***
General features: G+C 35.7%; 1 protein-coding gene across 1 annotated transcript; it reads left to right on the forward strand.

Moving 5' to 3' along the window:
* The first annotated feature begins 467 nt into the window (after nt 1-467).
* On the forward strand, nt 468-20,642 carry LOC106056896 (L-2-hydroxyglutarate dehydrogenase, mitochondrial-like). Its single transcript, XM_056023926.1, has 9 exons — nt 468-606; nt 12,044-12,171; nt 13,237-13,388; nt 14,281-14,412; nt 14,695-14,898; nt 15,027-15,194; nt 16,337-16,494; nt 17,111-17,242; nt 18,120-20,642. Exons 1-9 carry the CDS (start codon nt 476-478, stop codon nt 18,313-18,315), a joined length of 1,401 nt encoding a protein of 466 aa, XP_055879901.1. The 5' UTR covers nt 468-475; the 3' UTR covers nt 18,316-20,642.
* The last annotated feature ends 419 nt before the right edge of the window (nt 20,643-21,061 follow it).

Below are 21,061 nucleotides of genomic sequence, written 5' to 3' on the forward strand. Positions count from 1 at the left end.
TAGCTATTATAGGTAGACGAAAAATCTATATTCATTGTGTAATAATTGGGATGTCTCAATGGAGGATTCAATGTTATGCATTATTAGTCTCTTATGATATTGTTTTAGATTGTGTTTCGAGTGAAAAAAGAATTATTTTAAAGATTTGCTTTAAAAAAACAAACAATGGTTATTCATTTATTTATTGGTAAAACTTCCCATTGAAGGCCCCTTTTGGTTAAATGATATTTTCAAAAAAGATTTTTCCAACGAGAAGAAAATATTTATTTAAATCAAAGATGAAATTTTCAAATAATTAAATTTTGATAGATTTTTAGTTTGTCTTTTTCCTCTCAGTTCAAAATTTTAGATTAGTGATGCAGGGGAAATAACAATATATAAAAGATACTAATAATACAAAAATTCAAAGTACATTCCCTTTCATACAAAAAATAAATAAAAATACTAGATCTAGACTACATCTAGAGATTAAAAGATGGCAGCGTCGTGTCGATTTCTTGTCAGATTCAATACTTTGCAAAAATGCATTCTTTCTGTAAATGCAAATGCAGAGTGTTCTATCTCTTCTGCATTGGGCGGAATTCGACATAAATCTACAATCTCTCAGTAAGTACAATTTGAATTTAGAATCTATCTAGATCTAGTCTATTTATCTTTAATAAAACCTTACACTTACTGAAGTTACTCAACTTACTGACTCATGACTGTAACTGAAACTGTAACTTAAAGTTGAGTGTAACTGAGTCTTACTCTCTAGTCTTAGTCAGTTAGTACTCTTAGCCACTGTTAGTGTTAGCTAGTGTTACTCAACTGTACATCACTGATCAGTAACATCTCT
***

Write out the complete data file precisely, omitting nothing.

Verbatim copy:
General features: G+C 35.7%; 1 protein-coding gene across 1 annotated transcript; it reads left to right on the forward strand.

Moving 5' to 3' along the window:
* The first annotated feature begins 467 nt into the window (after nt 1-467).
* On the forward strand, nt 468-20,642 carry LOC106056896 (L-2-hydroxyglutarate dehydrogenase, mitochondrial-like). Its single transcript, XM_056023926.1, has 9 exons — nt 468-606; nt 12,044-12,171; nt 13,237-13,388; nt 14,281-14,412; nt 14,695-14,898; nt 15,027-15,194; nt 16,337-16,494; nt 17,111-17,242; nt 18,120-20,642. Exons 1-9 carry the CDS (start codon nt 476-478, stop codon nt 18,313-18,315), a joined length of 1,401 nt encoding a protein of 466 aa, XP_055879901.1. The 5' UTR covers nt 468-475; the 3' UTR covers nt 18,316-20,642.
* The last annotated feature ends 419 nt before the right edge of the window (nt 20,643-21,061 follow it).

Below are 21,061 nucleotides of genomic sequence, written 5' to 3' on the forward strand. Positions count from 1 at the left end.
TAGCTATTATAGGTAGACGAAAAATCTATATTCATTGTGTAATAATTGGGATGTCTCAATGGAGGATTCAATGTTATGCATTATTAGTCTCTTATGATATTGTTTTAGATTGTGTTTCGAGTGAAAAAAGAATTATTTTAAAGATTTGCTTTAAAAAAACAAACAATGGTTATTCATTTATTTATTGGTAAAACTTCCCATTGAAGGCCCCTTTTGGTTAAATGATATTTTCAAAAAAGATTTTTCCAACGAGAAGAAAATATTTATTTAAATCAAAGATGAAATTTTCAAATAATTAAATTTTGATAGATTTTTAGTTTGTCTTTTTCCTCTCAGTTCAAAATTTTAGATTAGTGATGCAGGGGAAATAACAATATATAAAAGATACTAATAATACAAAAATTCAAAGTACATTCCCTTTCATACAAAAAATAAATAAAAATACTAGATCTAGACTACATCTAGAGATTAAAAGATGGCAGCGTCGTGTCGATTTCTTGTCAGATTCAATACTTTGCAAAAATGCATTCTTTCTGTAAATGCAAATGCAGAGTGTTCTATCTCTTCTGCATTGGGCGGAATTCGACATAAATCTACAATCTCTCAGTAAGTACAATTTGAATTTAGAATCTATCTAGATCTAGTCTATTTATCTTTAATAAAACCTTACACTTACTGAAGTTACTCAACTTACTGACTCATGACTGTAACTGAAACTGTAACTTAAAGTTGAGTGTAACTGAGTCTTACTCTCTAGTCTTAGTCAGTTAGTACTCTTAGCCACTGTTAGTGTTAGCTAGTGTTACTCAACTGTACATCACTGATCAGTAACATCTCT